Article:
Monday, September 3, 2012

Civil Rights Alert: New Police Device Can Extract Your Cell Phone Data

I know that technology offers brand new ways for the average Joe to interact with the world, but sometimes a new piece of technology comes along and I have to wonder why.  Why did someone make this?  What were they thinking?

Auto Clipart Images This weekend, I read an article about a new piece of technology that falls into that category:  the Cellebrite UFED Touch Ultimate.  Created by the company Cellebrite, this box of goodies lets any local law enforcement officer hook up to just about any mobile device - cellphone, smart phone, tablet, e reader - and extract all the data inside said mobile device.  And by "all the data" I mean emails, passwords, text messages, contact information, account information, even items that you previously deleted!

Now, I understand that such a device is more than useful for the police when investigating a crime.  But I object to regular police officers, driving around doing traffic stops, carrying these devices with them.  The police need to have a warrant to get this type of access, so there is no reason for an officer to carry such a device around unless the officer is going to attempt to get that information otherwise.

Which is a basic abuse of the trust that the public puts into the police.  People want to help the police, or at least don't want to argue or say "no".  Abusing the tendency of people to say "yes" to gather such large quantities of personal information is immoral, even if it's technically legal since the person "volunteered" to give the officer his or her mobile device.

It's still wrong for the police to extract personal information from another person's mobile device, unless the police have enough evidence to get a proper warrant.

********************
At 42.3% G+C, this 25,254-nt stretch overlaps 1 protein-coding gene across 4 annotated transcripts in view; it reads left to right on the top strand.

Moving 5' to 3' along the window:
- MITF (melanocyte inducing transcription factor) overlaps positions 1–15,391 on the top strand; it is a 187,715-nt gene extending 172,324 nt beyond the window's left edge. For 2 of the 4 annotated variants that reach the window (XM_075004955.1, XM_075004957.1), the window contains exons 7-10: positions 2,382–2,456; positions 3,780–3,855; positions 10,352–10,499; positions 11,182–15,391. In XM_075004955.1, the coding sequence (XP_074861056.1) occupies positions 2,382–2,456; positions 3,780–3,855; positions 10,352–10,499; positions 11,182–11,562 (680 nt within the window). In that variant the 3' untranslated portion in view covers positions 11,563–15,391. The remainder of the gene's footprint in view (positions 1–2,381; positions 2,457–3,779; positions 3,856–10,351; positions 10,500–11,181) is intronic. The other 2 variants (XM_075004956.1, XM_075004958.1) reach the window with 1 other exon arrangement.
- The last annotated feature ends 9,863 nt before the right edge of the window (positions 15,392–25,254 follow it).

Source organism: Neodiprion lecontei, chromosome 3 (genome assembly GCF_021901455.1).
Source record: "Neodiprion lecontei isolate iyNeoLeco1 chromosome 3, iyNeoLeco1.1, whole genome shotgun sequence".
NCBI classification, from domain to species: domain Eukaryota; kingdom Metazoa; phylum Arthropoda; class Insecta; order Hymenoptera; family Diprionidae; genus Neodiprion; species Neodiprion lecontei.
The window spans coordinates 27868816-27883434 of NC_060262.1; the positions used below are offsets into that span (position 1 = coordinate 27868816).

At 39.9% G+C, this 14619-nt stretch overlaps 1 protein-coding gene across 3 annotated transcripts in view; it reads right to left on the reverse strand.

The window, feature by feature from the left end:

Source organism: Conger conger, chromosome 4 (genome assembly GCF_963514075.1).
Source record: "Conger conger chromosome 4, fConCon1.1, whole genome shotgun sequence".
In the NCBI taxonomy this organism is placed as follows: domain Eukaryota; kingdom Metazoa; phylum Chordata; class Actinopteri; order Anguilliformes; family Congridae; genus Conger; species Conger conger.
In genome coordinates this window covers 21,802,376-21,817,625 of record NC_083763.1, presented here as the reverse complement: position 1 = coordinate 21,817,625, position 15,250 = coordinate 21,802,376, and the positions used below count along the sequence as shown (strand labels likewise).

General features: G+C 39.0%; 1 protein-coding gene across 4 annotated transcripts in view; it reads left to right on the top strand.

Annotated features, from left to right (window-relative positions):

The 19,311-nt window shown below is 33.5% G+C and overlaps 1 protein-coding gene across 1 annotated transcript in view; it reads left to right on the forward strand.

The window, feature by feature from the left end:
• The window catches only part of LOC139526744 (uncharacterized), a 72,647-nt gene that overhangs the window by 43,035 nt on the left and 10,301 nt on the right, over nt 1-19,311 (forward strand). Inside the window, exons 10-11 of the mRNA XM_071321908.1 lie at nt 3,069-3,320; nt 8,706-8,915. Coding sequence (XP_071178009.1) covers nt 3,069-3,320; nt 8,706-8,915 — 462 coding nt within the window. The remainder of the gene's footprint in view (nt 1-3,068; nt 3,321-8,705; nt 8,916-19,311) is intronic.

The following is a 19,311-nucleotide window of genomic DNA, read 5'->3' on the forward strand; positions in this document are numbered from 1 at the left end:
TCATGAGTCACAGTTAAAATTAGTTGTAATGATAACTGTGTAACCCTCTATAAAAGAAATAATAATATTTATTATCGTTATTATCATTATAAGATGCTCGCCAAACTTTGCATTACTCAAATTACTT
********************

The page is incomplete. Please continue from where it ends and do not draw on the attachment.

What can we do about this?  Know your rights. I suggest you check out the YouTube channel FlexYourRights.  You do not have to let an officer search your car, your purse, or your cell phone.  Learn how to politely say "no".   You only have to let an officer see your driver's license if you are driving a car;  there is no federal mandate requiring ID for walking around.  Some states do require you tell the police officer your name if asked, but saying your name is different from producing ID.

Why not cooperate?  Won't these new extraction devices make the world safer?

First, getting these quantities of data won't help a police officer on the spot.  The data needs to be uploaded to a computer, typically back at the police station, for the proprietary software to decode everything.  So there is no immediate gain in safety.  And safety does not come from the police knowing everyone's text messages, or viewing everyone's pictures.

Second, to paraphrase Benjamin Franklin, people who give up their civil liberties for the illusion of security deserved neither liberty nor security.  And I am not willing to give up my civil liberties.

No comments:

Post a Comment

Feel free to agree or disagree, just be polite.

Freaky Friday News: Unicorn Licenses

Los Angeles County Gives a Young Resident a Unicorn License Last month, a resident of Los Angeles county, Miss Madeline, sent a handwritte...